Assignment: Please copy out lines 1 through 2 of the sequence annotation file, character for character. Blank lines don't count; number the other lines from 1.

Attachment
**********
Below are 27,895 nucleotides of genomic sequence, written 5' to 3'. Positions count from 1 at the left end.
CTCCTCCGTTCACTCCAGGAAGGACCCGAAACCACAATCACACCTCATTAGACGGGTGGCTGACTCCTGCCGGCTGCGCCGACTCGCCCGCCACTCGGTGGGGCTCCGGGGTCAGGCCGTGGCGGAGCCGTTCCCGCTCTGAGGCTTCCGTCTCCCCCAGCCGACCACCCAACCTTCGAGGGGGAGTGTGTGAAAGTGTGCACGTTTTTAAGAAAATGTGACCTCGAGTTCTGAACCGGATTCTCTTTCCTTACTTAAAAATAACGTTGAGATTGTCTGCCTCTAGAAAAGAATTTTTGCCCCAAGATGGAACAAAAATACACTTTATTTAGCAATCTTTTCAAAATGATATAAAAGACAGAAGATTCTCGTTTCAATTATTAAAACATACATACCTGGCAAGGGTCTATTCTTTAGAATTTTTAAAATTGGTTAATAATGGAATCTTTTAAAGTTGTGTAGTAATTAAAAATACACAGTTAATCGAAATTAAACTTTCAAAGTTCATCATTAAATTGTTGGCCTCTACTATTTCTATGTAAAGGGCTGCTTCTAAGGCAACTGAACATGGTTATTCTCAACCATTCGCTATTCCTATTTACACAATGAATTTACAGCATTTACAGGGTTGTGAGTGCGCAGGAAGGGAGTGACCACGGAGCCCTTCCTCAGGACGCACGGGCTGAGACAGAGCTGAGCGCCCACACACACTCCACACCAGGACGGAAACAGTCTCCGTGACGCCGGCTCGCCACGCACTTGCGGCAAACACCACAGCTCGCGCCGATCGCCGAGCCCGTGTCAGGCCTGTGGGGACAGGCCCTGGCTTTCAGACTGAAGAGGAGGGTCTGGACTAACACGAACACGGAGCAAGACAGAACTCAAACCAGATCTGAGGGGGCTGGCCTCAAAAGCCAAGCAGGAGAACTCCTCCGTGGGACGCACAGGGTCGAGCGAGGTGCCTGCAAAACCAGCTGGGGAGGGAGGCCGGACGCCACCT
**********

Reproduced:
Below are 27,895 nucleotides of genomic sequence, written 5' to 3'. Positions count from 1 at the left end.
CTCCTCCGTTCACTCCAGGAAGGACCCGAAACCACAATCACACCTCATTAGACGGGTGGCTGACTCCTGCCGGCTGCGCCGACTCGCCCGCCACTCGGTGGGGCTCCGGGGTCAGGCCGTGGCGGAGCCGTTCCCGCTCTGAGGCTTCCGTCTCCCCCAGCCGACCACCCAACCTTCGAGGGGGAGTGTGTGAAAGTGTGCACGTTTTTAAGAAAATGTGACCTCGAGTTCTGAACCGGATTCTCTTTCCTTACTTAAAAATAACGTTGAGATTGTCTGCCTCTAGAAAAGAATTTTTGCCCCAAGATGGAACAAAAATACACTTTATTTAGCAATCTTTTCAAAATGATATAAAAGACAGAAGATTCTCGTTTCAATTATTAAAACATACATACCTGGCAAGGGTCTATTCTTTAGAATTTTTAAAATTGGTTAATAATGGAATCTTTTAAAGTTGTGTAGTAATTAAAAATACACAGTTAATCGAAATTAAACTTTCAAAGTTCATCATTAAATTGTTGGCCTCTACTATTTCTATGTAAAGGGCTGCTTCTAAGGCAACTGAACATGGTTATTCTCAACCATTCGCTATTCCTATTTACACAATGAATTTACAGCATTTACAGGGTTGTGAGTGCGCAGGAAGGGAGTGACCACGGAGCCCTTCCTCAGGACGCACGGGCTGAGACAGAGCTGAGCGCCCACACACACTCCACACCAGGACGGAAACAGTCTCCGTGACGCCGGCTCGCCACGCACTTGCGGCAAACACCACAGCTCGCGCCGATCGCCGAGCCCGTGTCAGGCCTGTGGGGACAGGCCCTGGCTTTCAGACTGAAGAGGAGGGTCTGGACTAACACGAACACGGAGCAAGACAGAACTCAAACCAGATCTGAGGGGGCTGGCCTCAAAAGCCAAGCAGGAGAACTCCTCCGTGGGACGCACAGGGTCGAGCGAGGTGCCTGCAAAACCAGCTGGGGAGGGAGGCCGGACGCCACCT